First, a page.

When looking specifically at data’s impact on improving the student learning experience, educators essentially have two options. You can either drill down to look at individual student performance by outcome to find opportunities for improvement in formative assessments that support students with remediation options before they complete the current module or course. Alternatively you can look for more global curriculum improvement needs by evaluating program goals across time. This second approach means it’s usually too late for current students but the diagnosed changes can improve the curriculum for future students.
U.S. higher education has been under considerable pressure over the past twenty years to improve accountability for student learning. The next few years are going to increasingly offer educators the opportunity to make data informed decisions that positively impact teaching and learning.
Brian Epp, M.Ed. | Assessment & Analytics Group, Academic Training & Consulting| Pearson eCollege
It’s fall and my classes are starting again, and I’m getting the same emails I always get about the textbook… “Is it required?” (yes), “Do I need to buy it?” (yes), “Can I use an edition from seven years ago?” (no), and “Can I use my Astronomy textbook for this Anthropology class since someone at my school told me I could?” (um, really?) (and yes, that did really happen).
I frequently have mixed feelings about choosing a textbook. I primarily teach an introductory survey class, and there are several textbooks written to meet the needs of this class. The first time I taught the course I agonized over the textbook choice- I liked chapters from one book to cover the first segment of the class, but then later chapters covering another topic were contrary to the way I teach the class. So that book went in the “no” pile. I finally picked one that gives reasonable coverage of all topics, and have been using it since then (because whenever I look to switch I have the same issue- there is no “best choice” for my class, so good enough is good enough).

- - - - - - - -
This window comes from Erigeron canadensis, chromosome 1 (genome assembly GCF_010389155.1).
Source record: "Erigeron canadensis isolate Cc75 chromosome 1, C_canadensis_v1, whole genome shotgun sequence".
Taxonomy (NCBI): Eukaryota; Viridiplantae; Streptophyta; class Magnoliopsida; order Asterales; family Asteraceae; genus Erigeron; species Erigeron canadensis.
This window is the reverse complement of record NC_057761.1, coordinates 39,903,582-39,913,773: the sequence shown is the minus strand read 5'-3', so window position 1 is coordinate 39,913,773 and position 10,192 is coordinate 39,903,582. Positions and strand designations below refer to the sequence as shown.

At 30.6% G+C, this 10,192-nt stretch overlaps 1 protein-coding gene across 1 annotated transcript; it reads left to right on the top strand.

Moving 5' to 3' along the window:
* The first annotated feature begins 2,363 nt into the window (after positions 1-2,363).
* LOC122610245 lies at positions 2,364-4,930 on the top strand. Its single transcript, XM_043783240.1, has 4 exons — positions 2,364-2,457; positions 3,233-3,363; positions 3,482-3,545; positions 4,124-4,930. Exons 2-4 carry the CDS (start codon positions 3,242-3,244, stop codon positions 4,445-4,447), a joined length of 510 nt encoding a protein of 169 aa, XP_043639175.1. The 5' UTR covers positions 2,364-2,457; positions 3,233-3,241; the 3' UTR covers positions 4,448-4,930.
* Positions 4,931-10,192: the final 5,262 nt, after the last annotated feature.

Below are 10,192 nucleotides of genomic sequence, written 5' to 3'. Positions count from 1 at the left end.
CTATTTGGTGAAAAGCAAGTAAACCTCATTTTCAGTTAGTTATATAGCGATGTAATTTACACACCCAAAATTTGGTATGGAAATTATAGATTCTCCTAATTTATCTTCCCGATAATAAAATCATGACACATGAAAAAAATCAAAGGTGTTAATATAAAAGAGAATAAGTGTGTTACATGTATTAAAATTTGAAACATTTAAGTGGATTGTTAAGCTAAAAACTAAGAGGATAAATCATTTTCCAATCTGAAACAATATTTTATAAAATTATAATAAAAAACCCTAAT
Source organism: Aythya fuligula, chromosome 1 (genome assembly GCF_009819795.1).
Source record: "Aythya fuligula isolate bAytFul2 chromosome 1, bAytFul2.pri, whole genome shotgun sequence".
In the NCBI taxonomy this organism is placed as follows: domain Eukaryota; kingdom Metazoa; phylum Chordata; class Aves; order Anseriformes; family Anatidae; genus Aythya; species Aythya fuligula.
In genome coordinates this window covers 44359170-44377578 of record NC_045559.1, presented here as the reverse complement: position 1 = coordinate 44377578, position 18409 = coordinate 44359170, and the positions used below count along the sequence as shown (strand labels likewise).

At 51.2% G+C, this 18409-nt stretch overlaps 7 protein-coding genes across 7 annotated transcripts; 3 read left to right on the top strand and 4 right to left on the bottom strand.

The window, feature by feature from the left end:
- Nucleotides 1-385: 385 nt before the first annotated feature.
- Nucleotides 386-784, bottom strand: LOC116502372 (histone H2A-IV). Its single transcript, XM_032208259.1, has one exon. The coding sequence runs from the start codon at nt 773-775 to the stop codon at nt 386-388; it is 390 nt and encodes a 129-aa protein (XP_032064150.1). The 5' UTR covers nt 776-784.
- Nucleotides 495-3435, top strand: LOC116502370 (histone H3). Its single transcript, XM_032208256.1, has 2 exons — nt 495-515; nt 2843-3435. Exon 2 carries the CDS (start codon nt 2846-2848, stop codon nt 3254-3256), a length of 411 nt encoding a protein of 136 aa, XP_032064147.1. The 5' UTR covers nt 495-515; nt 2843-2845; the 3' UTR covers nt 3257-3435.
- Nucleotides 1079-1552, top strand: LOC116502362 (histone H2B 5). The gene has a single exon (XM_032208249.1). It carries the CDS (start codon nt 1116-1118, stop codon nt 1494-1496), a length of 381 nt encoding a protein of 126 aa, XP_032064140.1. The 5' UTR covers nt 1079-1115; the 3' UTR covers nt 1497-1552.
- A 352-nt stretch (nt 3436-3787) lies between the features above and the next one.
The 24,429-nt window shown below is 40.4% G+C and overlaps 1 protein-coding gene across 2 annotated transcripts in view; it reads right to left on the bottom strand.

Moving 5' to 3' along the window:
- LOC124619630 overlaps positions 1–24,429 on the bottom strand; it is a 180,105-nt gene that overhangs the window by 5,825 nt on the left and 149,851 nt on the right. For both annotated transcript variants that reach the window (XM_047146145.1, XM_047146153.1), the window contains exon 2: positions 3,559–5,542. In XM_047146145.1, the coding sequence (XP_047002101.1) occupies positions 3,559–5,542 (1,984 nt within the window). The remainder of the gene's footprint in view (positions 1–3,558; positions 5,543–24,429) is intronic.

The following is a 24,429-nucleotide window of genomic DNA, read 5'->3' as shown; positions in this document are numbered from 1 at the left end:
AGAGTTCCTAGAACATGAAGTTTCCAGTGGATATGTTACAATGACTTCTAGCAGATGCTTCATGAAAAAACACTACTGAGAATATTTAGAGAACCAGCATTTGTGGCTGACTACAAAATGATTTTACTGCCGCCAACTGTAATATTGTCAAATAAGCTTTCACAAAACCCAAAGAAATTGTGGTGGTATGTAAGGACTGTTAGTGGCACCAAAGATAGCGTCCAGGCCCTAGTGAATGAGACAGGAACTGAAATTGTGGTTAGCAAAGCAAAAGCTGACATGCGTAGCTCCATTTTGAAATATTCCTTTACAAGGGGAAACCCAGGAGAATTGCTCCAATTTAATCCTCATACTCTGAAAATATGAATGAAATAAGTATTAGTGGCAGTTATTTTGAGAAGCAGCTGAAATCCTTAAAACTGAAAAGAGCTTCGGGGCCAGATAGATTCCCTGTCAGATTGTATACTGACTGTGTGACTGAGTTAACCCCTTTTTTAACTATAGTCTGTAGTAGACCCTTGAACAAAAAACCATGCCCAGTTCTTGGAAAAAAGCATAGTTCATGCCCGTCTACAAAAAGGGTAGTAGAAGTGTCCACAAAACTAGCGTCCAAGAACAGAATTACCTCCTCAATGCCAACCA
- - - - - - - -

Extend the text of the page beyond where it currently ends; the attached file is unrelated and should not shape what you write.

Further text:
I’ve been watching with excitement the development of the build your own textbook movement. I would love to be able to combine selected chapters from different textbooks. I could customize the selections to the different audiences I teach for (for example, community college versus state university), getting rid of the one size fits all approach to reading for my classes. This would also help alleviate the feeling that I need to assign ever chapter presented in a textbook, even if it’s something I wouldn’t normally cover in the class.
This idea has been on the low end of my “to do” list, until this recent article in the Chronicle of Higher Education inspired me to finally spend some time looking into it. I started with Pearson’s custom publishing page for Educators (well, of course!) and then launched the Book Build application. I don’t have a definitive result yet to share, but I’m hoping to come up with an arrangement that will work for my future semesters. So as I said earlier, sign me up!